VIRTUAL: Jonathan White on his New Book A House Built By Slaves: African American Encounters with Abraham Lincoln

The story of how President Lincoln welcomed African Americans to the White House in America’s most divided and war-torn era. 

Date: Tuesday, July 19, 2022 at 6:00 - 7:00pm ET 

Location: Virtual via Zoom 


Prior to the Civil War, African Americans were almost entirely excluded from the White House, other than as servants or enslaved persons.  However, during the war, African Americans claimed the First Amendment right to petition the government.  For the first time in the history of the United States, they saw the president as their president and the White House as their people’s house. Between 1862 and 1865 Lincoln welcomed hundreds of African Americans into his office and at public receptions.  This talk will explore the remarkable story of that relationship.

Henry Louis Gates Jr. had this to say about the book:

This is an intriguing addition to the world of Lincoln scholarship that takes us inside the Executive Mansion at the dawn of the second founding of the nation. It’s more than a record of handshakes; it’s an attempt to size Lincoln up through the eyes of Black Americans who visited the “people’s house” that their people had built and in whose names they were determined to win the fight for freedom and citizenship.— Henry Louis Gates Jr.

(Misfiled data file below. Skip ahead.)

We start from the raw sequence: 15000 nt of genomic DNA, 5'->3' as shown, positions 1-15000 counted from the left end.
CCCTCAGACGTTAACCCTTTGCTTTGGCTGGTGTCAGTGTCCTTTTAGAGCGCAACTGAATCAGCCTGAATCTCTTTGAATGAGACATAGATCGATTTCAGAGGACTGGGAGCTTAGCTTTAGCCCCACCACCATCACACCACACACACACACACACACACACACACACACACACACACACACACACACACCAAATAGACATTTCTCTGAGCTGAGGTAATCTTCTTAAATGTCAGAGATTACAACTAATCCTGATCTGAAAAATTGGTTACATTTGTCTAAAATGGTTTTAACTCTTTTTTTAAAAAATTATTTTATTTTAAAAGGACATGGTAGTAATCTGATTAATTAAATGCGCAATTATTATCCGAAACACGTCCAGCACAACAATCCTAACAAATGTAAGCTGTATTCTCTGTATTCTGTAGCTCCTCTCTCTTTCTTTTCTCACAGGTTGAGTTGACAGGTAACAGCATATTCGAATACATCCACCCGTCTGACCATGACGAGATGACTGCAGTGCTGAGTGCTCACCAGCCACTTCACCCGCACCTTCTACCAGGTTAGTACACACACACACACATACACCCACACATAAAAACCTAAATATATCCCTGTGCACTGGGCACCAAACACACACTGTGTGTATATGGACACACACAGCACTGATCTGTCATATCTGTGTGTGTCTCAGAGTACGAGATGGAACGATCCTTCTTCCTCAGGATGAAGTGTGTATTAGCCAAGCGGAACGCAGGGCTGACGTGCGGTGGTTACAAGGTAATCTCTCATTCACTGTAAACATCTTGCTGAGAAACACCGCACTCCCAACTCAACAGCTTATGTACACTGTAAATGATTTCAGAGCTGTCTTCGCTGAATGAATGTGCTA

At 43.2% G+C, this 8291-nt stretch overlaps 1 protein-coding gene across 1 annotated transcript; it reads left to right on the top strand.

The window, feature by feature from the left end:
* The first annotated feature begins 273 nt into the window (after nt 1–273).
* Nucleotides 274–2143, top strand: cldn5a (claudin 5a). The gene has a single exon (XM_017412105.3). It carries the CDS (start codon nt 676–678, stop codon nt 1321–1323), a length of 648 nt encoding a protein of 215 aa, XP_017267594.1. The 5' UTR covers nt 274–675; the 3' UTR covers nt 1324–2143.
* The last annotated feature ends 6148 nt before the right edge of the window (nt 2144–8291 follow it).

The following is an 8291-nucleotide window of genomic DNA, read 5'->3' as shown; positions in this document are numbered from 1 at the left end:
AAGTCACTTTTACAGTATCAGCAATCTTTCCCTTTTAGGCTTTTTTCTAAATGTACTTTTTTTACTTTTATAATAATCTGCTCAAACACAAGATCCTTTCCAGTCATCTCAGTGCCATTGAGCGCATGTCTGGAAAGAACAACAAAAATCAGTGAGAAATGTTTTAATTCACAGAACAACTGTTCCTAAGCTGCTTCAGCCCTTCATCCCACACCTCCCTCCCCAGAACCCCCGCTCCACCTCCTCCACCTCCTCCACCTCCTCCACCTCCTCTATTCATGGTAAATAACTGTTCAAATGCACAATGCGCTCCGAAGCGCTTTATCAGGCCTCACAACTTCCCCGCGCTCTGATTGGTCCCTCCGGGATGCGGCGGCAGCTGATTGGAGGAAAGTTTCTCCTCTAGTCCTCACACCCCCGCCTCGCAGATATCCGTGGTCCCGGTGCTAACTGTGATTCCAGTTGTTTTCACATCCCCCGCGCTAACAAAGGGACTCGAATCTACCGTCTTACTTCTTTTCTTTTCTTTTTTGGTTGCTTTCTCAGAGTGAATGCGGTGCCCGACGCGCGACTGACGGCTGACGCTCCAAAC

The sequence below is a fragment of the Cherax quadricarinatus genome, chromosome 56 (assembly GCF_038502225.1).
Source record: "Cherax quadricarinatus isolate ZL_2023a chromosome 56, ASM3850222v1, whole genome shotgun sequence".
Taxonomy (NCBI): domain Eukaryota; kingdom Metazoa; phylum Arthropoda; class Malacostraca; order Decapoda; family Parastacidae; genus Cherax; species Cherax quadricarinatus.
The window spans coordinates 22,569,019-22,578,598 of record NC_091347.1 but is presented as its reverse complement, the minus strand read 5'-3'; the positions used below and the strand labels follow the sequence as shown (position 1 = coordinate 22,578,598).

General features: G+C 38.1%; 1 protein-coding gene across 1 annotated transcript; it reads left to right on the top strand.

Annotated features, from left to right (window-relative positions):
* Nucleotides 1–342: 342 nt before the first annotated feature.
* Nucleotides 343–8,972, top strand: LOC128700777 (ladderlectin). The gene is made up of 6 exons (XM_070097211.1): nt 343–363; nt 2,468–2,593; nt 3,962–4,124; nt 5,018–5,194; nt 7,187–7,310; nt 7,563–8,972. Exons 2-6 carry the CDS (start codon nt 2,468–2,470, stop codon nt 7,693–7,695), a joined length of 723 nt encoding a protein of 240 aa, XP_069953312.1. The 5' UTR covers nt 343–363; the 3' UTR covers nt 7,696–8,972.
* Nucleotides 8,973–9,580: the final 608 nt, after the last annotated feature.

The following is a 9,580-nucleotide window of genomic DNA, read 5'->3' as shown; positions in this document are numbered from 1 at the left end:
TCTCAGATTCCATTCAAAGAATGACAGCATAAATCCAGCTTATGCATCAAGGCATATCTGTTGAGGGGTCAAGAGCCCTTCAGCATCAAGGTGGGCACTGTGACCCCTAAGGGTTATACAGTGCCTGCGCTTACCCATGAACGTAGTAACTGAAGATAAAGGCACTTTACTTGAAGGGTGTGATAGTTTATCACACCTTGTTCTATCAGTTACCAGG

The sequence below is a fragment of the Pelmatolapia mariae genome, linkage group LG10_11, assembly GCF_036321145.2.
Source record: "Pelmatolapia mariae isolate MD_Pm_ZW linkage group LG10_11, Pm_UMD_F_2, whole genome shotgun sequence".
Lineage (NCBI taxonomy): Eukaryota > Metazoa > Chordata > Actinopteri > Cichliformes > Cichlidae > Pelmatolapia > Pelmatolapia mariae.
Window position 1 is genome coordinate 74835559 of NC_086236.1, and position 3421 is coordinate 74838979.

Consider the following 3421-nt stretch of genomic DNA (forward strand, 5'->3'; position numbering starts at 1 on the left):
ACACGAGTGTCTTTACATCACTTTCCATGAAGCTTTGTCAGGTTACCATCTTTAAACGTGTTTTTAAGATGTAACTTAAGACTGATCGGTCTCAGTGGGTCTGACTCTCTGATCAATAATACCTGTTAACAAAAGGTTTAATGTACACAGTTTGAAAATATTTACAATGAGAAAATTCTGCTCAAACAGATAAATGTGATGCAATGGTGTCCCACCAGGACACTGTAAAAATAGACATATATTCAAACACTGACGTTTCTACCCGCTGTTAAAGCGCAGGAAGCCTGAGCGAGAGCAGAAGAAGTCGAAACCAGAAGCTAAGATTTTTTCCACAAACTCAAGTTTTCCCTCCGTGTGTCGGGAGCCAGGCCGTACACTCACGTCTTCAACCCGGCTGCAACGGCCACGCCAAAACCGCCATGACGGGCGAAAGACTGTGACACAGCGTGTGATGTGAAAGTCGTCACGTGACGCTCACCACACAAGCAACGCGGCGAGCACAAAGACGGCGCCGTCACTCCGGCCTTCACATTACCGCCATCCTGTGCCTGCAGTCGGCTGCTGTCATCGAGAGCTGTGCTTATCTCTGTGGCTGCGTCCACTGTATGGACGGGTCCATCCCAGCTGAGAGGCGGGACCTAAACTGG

Jonathan White illuminates why Lincoln’s then-unprecedented welcoming of African American men and women to the White House transformed the trajectory of race relations in the United States. From his 1862 meetings with Black Christian ministers, Lincoln began inviting African Americans of every background into his home, from people who had formerly been enslaved in the Deep South to champions of abolitionism such as Frederick Douglass and Sojourner Truth. Drawing from an array of primary sources, White reveals how African Americans used the White House as a national stage to amplify their calls for equality.

About the Author:

Jonathan White is an historian of the American Civil War with a particular interest in Abraham Lincoln and U.S. constitutional history. At Christopher Newport University he teaches American Studies courses on the Declaration of Independence, the Constitution, Abraham Lincoln, and the history of treason in America.

Harvard Club Members and their guests: FREE
Nonmembers: $15


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